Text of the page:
The degree programs in the Department of Environment and Society have rolling admission, meaning the department will continue to consider and accept applications until the program is full. The time it takes to process an application is primarily dependent on the speed with which the School of Graduate Studies receives letters of recommendation, transcripts, and test scores. For most students, this process may take six to eight weeks. Applicants should plan accordingly.
Master’s International Program: Students wishing to complete the Peace Corps program must apply early. Once they are accepted to USU, they must apply to the Peace Corps. This application process can take longer than expected, so students should apply to USU in January to get the process started in time.
Master's Degree Plan Option(s)
Students can receive the MS by pursuing one of two options:
- In the Plan A option, students complete graduate-level coursework and must write a thesis.
- The Plan B option requires the production of a paper or creative work of art and is expected to reflect equivalent scholarship standards as a thesis.
The Department of Environment and Society provides funding for most of its graduate students through research assistantships, available through professors having contracts, grants, or other awards.
A variety of additional funding opportunities are available, including fellowships, scholarships, tuition awards, and travel support. Additionally, students may be eligible for subsidized health insurance through qualifying assistantships.
Mark Brunson, PhD, Oregon State University
Department Head, Professor
Area: Environmental knowledge, attitudes, and behavior
Office: NR 216
Phone: (435) 797-2458
Steven Burr, PhD, Pennsylvania State University
Area: Outdoor recreation and nature-based tourism
Office: BNR 289
Phone: (435) 797-7094
Layne Coppock, PhD, Colorado State University
Area: Range ecology and management, international development, systems analysis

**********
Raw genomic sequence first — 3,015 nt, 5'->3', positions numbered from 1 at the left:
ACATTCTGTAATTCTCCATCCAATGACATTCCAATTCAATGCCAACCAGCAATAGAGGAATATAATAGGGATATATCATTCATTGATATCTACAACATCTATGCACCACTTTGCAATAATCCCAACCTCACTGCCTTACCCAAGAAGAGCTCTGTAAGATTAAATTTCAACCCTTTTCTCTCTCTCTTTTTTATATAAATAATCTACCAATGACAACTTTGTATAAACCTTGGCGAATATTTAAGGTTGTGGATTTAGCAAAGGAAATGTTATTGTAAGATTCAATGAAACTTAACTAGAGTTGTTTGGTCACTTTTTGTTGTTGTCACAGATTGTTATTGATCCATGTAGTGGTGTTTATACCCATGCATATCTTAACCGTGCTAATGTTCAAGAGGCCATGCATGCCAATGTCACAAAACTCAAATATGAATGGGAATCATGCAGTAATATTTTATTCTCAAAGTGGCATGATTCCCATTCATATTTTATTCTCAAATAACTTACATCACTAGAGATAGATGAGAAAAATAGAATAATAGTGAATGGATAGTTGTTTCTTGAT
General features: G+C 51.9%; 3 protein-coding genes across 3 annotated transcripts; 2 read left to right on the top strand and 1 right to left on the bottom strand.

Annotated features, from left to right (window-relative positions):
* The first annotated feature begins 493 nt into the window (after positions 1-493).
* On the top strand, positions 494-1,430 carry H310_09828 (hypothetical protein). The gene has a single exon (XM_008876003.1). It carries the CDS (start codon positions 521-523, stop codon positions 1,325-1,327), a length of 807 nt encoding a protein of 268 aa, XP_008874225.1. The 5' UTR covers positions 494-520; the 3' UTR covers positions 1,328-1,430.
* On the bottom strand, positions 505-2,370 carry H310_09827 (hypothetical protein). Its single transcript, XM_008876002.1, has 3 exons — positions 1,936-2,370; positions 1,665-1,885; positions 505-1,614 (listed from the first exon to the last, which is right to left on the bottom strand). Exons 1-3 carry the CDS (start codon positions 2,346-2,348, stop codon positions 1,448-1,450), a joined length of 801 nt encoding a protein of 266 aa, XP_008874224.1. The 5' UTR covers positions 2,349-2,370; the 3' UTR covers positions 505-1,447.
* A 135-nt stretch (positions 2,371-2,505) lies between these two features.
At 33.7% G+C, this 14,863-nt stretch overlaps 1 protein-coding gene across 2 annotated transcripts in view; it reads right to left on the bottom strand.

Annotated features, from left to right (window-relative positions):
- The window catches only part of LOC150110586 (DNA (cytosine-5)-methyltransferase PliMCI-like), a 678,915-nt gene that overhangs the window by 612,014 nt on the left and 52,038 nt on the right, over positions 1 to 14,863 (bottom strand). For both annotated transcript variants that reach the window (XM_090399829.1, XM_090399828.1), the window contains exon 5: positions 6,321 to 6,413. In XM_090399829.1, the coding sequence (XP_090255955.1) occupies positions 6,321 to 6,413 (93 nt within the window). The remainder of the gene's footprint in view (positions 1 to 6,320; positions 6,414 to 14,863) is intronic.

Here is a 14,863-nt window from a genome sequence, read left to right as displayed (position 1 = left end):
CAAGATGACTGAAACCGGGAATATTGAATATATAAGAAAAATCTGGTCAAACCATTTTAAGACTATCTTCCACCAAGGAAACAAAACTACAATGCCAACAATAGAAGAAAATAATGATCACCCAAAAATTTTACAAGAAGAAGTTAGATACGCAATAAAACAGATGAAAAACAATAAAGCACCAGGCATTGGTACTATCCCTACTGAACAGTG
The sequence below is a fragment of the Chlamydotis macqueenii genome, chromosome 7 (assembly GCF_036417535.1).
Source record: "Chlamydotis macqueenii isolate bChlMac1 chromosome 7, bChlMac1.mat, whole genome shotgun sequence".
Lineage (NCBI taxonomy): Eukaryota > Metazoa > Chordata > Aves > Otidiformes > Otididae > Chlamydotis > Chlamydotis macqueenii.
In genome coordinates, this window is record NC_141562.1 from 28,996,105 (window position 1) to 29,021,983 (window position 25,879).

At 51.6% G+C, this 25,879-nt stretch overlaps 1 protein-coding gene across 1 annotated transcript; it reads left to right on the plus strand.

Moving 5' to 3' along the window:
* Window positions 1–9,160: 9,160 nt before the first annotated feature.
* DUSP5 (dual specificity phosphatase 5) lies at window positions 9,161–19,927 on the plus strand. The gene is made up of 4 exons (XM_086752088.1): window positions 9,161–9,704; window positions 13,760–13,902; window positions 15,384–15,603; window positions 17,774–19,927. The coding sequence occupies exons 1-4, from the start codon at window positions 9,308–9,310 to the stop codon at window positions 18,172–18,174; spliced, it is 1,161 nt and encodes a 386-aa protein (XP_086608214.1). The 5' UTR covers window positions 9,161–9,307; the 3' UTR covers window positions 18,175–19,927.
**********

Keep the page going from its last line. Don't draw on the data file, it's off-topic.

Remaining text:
Office: NR 140
Phone: (435) 797-1262
Joanna Endter-Wada, PhD, University of California – Irvine
Area: Natural resource and environmental policy, interdisciplinary social sciences, water management and planning
Office: BNR 270 A
Phone: (435) 797-2487
Ann Laudati, PhD, University of Oregon
Area: Human-environmental interactions, community conservation and development, political ecology, natural resources and violent conflict, sub-Saharan Africa
Office: NR 216
Phone: (435) 797-8701
Zhao Ma, PhD, University of Minnesota
Area: Natural resources and environmental policy
Office: NR 138
Phone: (435) 797-9180
Christopher Monz, PhD, Colorado State University
Area: Recreation ecology, outdoor recreation, wilderness management
Office: NR 318
Phone: (435) 797-2773
Claudia Radel, PhD, Clark University
Area: Human-environment geography, cultural/political ecology, feminist geography
Office: NR 232
Phone: (435) 797-0516
Charles Romesburg, PhD, University of Pittsburgh
Area: Environmental decision making, natural resource research methods and survey sampling, bioethics
Office: NR 316
Phone: (435) 797-2418
Robert Schmidt, PhD, University of California – Davis
Area: Wildlife policy and human dimensions, wildlife damage management
Office: NR 348
Phone: (435) 797-2536
Joseph Tainter, PhD, Northwestern University
Area: Anthropology, evolution of complexity, conflict, sustainability
Office: NR 238
Phone: (435) 797-0842
Richard Toth, MLA, Harvard University
Area: Bioregional planning, water resources management
Office: NR 336
Phone: (435) 797-0694
Professional Organizations, Honor Societies, and Clubs
Association of American Geographers: AAG is a nonprofit scientific and educational society founded in 1904. For 100 years, the AAG has contributed to the advancement of geography.